• Hasan, R., Mitra, D., Ranjan, P., & Ashan, R. (2012). Trade liberalization and unemployment: Evidence from Indian States. Journal of Development Economics, 97(2), 269–280.

    Article  Google Scholar 

  • Heckman, J. (1979). Sample selection bias and specification error. Econometrica, 47(1), 153–61.

    Article  Google Scholar 

  • Khandelwal, A., & Topalova, P. (2010). Trade liberalization and productivity: The case of India. Review of Economics and Statistics, 93(3), 995–1009.

    Google Scholar 

  • Kim, J., & Arnestein, A. (2006). Fertility and Its consequence on family labor supply. IZA Discussion Paper Series, No: 2162.

  • Kis-Katos, K. (2012). Gender differences in work-schooling decisions in rural North India. Review of Economics of the Household, 10(4), 491–519.

    Article  Google Scholar 

  • Kumar, U., & Mishra, P. (2008). Trade liberalization and wage inequality: Evidence from India. Review of Development Economics, 12(2), 291–311.

    Article  Google Scholar 

  • Lam, D., Duryea, S. (1999). Effects of schooling on fertility, labor supply, and investments in children, with evidence from Brazil. Journal of Human Resources, 34(1), 160–192.

    Article  Google Scholar 

  • Lee, J. (2008). Sibling size and investment in children’s education: An Asian instrument. Journal of Population Economics, 21(4), 855–875.

    Article  Google Scholar 

  • Lundberg, S., & Rose, E. (2000). Parenthood and the earnings of married men and women. Labour Economics, 7(6), 689–710.

    Article  Google Scholar 

  • Lundberg, S., & Rose, E. (2002). The effects of sons and daughters on men’s labor supply and wages. Review of Economics and Statistics, 84(2), 251–268.

    Article  Google Scholar 

  • Mammen, K., & Paxon, C. (2000). Women’s work and economic development. Journal of Economic Perspectives, 14(4), 141–164.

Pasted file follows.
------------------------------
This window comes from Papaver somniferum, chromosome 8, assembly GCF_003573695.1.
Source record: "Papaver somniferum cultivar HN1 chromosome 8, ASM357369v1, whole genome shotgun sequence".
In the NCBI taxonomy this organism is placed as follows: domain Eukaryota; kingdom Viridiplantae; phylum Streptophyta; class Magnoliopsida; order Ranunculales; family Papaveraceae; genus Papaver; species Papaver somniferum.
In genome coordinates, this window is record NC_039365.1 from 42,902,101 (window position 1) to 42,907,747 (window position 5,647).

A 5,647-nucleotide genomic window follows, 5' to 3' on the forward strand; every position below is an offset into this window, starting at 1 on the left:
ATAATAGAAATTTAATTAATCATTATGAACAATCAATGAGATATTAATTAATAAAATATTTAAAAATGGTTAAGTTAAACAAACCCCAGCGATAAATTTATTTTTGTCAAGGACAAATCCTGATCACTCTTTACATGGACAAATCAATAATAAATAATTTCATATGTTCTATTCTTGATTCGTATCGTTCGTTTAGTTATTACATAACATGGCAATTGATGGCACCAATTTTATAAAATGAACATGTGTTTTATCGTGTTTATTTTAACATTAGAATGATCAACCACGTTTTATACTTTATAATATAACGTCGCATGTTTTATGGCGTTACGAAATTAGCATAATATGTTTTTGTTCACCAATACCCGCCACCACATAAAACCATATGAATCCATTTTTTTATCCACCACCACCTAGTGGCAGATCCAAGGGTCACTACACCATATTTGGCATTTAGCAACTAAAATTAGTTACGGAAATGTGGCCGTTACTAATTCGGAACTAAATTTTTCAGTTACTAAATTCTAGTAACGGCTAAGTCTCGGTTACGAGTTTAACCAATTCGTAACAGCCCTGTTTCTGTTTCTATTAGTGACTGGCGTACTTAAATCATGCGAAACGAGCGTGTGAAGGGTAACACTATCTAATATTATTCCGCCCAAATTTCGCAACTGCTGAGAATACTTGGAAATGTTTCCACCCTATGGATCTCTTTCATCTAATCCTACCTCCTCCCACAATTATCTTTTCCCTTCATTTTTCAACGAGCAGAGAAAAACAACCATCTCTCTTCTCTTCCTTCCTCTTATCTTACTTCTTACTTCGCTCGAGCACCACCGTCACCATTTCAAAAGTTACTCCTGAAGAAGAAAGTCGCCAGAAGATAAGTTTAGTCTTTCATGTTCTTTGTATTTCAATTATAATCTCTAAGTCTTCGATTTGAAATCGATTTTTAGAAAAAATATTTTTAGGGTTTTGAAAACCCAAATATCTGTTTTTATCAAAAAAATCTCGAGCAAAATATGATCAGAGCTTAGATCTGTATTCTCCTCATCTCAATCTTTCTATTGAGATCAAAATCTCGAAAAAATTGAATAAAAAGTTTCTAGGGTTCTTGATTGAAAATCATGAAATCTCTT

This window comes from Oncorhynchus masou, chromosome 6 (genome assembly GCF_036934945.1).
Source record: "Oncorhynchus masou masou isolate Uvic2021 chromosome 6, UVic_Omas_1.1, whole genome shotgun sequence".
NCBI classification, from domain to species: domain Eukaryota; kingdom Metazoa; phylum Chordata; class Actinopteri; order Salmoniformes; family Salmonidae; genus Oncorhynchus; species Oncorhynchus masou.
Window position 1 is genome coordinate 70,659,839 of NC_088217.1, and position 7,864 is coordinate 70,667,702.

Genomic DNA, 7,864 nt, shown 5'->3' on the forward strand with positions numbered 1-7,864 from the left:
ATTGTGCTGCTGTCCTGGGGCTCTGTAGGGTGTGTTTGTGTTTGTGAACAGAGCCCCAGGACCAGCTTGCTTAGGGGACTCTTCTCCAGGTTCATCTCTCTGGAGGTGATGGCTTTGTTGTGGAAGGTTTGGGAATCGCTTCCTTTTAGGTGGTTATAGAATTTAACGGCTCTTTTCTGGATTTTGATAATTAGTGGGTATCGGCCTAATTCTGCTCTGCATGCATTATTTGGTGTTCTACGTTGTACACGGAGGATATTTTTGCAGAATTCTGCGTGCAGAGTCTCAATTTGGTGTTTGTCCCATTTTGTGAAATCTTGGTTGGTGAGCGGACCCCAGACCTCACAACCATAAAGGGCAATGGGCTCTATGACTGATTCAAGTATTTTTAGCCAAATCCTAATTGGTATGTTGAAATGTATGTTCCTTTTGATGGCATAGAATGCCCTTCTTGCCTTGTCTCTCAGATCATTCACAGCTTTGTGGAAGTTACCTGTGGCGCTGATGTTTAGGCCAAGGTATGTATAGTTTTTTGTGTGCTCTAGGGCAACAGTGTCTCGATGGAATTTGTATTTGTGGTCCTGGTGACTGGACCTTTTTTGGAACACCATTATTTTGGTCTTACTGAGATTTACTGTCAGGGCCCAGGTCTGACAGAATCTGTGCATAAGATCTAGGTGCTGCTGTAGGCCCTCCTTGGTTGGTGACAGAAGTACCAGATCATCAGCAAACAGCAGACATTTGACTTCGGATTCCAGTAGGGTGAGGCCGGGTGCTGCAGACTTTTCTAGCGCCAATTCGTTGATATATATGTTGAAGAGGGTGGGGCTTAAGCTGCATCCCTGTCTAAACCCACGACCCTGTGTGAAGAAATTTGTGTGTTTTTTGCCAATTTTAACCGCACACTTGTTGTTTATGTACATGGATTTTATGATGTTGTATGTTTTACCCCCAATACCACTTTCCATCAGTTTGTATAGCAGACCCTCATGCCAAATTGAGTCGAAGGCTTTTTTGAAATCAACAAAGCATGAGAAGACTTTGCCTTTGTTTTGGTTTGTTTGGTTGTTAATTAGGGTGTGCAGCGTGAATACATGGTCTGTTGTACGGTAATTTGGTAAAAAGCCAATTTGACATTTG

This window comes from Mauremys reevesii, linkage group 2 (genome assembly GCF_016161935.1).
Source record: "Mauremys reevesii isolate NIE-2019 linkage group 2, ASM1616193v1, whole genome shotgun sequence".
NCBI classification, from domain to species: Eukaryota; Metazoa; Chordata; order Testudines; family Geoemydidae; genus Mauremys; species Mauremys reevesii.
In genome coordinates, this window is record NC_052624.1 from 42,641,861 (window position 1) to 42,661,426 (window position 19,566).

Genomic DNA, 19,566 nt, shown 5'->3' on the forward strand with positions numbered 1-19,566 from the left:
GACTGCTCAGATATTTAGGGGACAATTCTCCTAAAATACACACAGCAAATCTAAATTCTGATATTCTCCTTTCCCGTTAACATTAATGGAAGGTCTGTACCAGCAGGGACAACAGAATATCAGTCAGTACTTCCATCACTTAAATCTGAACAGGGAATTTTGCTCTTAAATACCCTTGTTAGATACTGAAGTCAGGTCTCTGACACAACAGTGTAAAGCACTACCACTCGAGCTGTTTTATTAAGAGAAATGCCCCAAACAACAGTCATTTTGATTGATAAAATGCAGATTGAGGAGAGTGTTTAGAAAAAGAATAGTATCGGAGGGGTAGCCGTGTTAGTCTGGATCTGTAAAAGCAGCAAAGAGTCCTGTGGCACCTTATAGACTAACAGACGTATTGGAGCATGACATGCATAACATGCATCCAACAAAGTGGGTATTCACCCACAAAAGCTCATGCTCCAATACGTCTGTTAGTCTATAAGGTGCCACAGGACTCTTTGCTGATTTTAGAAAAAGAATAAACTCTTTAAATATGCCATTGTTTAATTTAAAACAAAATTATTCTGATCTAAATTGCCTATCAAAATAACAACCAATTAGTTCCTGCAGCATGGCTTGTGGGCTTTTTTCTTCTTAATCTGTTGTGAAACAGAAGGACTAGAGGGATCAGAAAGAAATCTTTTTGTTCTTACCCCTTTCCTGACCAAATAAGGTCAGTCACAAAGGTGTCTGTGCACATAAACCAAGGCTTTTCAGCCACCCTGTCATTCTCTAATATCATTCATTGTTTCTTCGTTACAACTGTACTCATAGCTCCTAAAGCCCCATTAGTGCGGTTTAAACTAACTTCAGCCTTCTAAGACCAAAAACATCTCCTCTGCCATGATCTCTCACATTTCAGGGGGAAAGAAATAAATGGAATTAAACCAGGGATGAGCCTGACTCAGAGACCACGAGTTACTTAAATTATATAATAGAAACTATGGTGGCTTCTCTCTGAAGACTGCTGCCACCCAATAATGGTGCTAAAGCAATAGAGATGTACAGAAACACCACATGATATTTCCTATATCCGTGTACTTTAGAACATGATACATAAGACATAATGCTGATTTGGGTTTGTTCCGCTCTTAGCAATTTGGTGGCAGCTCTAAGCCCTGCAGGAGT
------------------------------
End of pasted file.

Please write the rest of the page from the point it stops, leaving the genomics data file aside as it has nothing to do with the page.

Article  Google Scholar 

  • Panagariya, A. (1999). The WTO trade policy review of India, 1998. The World Economy, 22(6), 799–824.

    Article  Google Scholar 

  • Pitt, M., Rosenzweig, M. R., & Hasan, N. (1990) Productivity, health and inequality in the intrahousehold distribution of food in low income countries. American Economic Review, 80(5), 1139–1156.

    Google Scholar 

  • Quisumbing, A., & Maluccio, J. (2003). Resources at marriage and intrahousehold allocation: Evidence from Bangladesh, Ethiopia, Indonesia and South Africa. Oxford Bulletin of Economics and Statistics, 65(3), 283–327.

    Article  Google Scholar 

  • Rees, R., & Riezman, R. (2012). Globalization, gender and growth. Review of Income and Wealth, 58(1), 107–117.

    Article  Google Scholar 

  • Standing, G. (1999). Global feminization through flexible labor: A theme revisited. World Development, 27(3), 583–602.

    Google Scholar 

  • Suare, P., & Zoabi, H. (2009). Effects of trade on female labor force participation. Swiss National Bank Working Paper Series vol. 27, no. 3, 2009–2012.

    Google Scholar 

  • Thomas, D. (1991). Intra-household resource allocation: An inferential approach. Journal of Human Resources, 25(4), 635–664.

    Article  Google Scholar 

Download references


We thank two anonymous referees and the editorial team for their valuable comments and suggestions. We would also like to thank the participants of the Midwest International Trade Meetings at Penn State University, the CESifo Area Conference on Global Economy in Munich, the University of New South Wales, and the CEA meetings at Quebec City, especially Peter Egger and Ana Dammert, for their comments on an earlier version of this paper, and Alausa Waleem for his excellent research assistance.

Author information

Authors and Affiliations


Corresponding author

Correspondence to Beyza Ural Marchand.

Rights and permissions

Reprints and permissions

About this article

Cite this article

Ural Marchand, B., Rees, R. & Riezman, R. The effect of parental labor supply on child schooling: evidence from trade liberalization in India. Rev Econ Household 11, 151–173 (2013).

Download citation

  • Received:

  • Accepted:

  • Published:

  • Issue Date:

  • DOI:


JEL Classification